A look at the importance of carbohydrate and glycogen levels for athletes. Some signs and symptoms of depletion. And how you can keep your levels topped up.
Feel tired, fatigued and weak? Been dieting hard, gone low-carb or just not been fueling your body effectively?
You might be glycogen depleted.
Glycogen is your primary fuel system during high-intensity exercise. Powering you through rep after rep, set after set, session after session.
But how do you know if your stores are depleted? And what impact does it have on your strength, endurance and overall performance?
Let’s take a look…
- Glycogen cannot be stored indefinitely. Levels need to be topped up regularly.
- The average person stores around 400 g (2,000 kcal) of glycogen. Stored in muscles, liver and blood.
- Glycolysis is the predominant energy system used during high-intensity exercise. This system can only use glycogen for fuel.
Glycogen, Bioenergetics and Performance
Before we get into the warning signs of glycogen depletion, it’s important to understand what it does and how it influences athletic performance.
Glycogen is the fuel to power you through workouts. When you eat a carbohydrate-based food, your body releases a peptide hormone called insulin which signals glucose into cells for energy.
Glycogen is the stored form of carbohydrates. Found in your liver and blood, but mostly in muscle tissue
If there’s any glucose left spare, your body binds the glucose molecules together and stores them as complex polysaccharides in your muscle tissues and liver.
The more muscle you have, the more glycogen you can store in your body. For an average person, that’s around 400 g – roughly 2,000 kcal’s worth. Of that, around 75% is stored in muscle, some in your liver and a tiny bit in blood.
Every time your body is low on glucose it taps into stored glycogen and breaks it down for energy. This means the more active you are, the more glycogen you need. But more isn’t always better.
You need to maximize glycogen stores to have the energy you need. But too much glycogen can lead to an excess - and that surplus is stored as fat.
Factors that affect your ability to store glycogen1 include:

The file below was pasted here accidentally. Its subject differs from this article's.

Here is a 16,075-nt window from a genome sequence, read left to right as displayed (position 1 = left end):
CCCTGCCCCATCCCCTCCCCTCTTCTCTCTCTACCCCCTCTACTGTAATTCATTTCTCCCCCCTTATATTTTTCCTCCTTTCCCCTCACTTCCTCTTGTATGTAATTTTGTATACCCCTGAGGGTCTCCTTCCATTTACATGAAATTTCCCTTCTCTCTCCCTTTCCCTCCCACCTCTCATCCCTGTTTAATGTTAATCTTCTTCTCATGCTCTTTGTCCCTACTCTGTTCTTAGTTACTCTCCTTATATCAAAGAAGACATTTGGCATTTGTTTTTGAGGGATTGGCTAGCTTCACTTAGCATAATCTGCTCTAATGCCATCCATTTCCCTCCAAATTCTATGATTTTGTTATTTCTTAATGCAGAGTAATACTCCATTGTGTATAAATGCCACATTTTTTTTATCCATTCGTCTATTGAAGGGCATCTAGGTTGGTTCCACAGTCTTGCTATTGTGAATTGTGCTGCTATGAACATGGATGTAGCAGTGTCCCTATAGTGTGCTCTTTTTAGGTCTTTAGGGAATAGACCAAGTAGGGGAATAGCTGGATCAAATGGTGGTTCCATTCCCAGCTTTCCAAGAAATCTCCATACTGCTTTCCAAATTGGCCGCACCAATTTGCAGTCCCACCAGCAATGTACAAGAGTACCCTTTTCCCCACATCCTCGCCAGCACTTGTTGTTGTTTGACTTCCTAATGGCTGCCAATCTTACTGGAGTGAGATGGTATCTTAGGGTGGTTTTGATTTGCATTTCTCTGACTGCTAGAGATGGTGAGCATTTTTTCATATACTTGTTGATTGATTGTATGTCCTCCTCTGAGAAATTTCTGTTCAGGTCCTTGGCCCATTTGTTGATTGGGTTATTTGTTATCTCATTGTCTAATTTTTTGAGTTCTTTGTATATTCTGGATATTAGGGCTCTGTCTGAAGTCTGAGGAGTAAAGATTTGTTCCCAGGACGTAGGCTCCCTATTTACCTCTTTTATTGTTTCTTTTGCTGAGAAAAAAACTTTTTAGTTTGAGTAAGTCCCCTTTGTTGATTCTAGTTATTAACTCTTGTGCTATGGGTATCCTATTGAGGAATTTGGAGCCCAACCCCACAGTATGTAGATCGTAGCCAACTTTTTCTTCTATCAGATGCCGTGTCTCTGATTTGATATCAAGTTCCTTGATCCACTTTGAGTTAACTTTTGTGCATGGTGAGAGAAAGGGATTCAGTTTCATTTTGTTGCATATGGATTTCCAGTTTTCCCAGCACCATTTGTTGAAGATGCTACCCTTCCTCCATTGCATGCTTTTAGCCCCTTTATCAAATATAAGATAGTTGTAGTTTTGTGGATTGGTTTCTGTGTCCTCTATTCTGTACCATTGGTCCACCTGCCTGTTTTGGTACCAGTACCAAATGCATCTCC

- Muscle mass
- Activity levels
- Level of fitness
Anaerobic glycolysis is the predominant energy system during high-intensity exercise
Adenosine triphosphate (ATP) is a complex molecule used by all cells in your body for energy. It drives all our chemical processes and is vital for life. During exercise, the rate of ATP utilization increases proportional to the intensity. In other words, the harder your workout - the more energy you use.
At rest (or at low intensities) ATP is produced within a special organelle called the mitochondria - using both fatty acids and glucose. It’s a process called aerobic glycolysis.
The journey that fat and glycogen take to generate ATP is long and complex. And when your body only requires a trickle of ATP at a constant rate, that long-winded process is worth it.
But at higher intensities (generally above 70% maximum heart rate for most people) the rate of ATP needed is too high. That long-winded process is no longer fast enough to support the increased need for energy and you’ve reached what physiologists refer to as the anaerobic threshold.2
At this point your body makes a decision.
During anaerobic glycolysis, your cells use glycogen to generate the energy bond called ATP
If it switches from aerobic glycolysis (which uses fat and glucose for energy) and chooses anaerobic glycolysis instead, it can generate ATP faster. How? By skipping the use of fatty acids and bypassing the mitochondria.
Now, it’s a bit of a trade-off. Because the mitochondria provide much more ATP. Anaerobic glycolysis can only use glycogen for fuel. But when you’re exercising hard, your body will do everything it can to keep flooding your cells with ATP.
How much ATP you can produce is down to many variables - one of those is the glycogen content in the muscle. In other words, glycogen is hugely important during high-intensity workouts.
What is glycogen depletion? Warning signs and symptoms…
Your body gets glucose for energy, either from the food you eat or by tapping into stored glycogen. If there’s no glycogen reserves, your body dips into protein stores.
When you eat a carb-rich meal your cells take what they need and dump the rest into glycogen reserves ready for a rainy day. When blood sugar levels drop, there’s some glycogen ready and waiting to top-up glucose levels.
To maintain adequate glycogen storage, a diet high in carbohydrates is important.
However, if your carbohydrate intake isn’t high enough - and you use up all the stored glycogen in that muscle, you’ll become depleted. And get this… you can’t borrow glycogen from other muscles either. So once its stored there, it can’t be transported to other muscles that are depleted and need fuel for exercise.
According to physiology data3, if glycogen depletion is only 40 mmol/kg* and sufficient carbohydrates are ingested immediately after exercise - and again at 30-minute intervals - complete glycogen restoration can occur after four or five hours.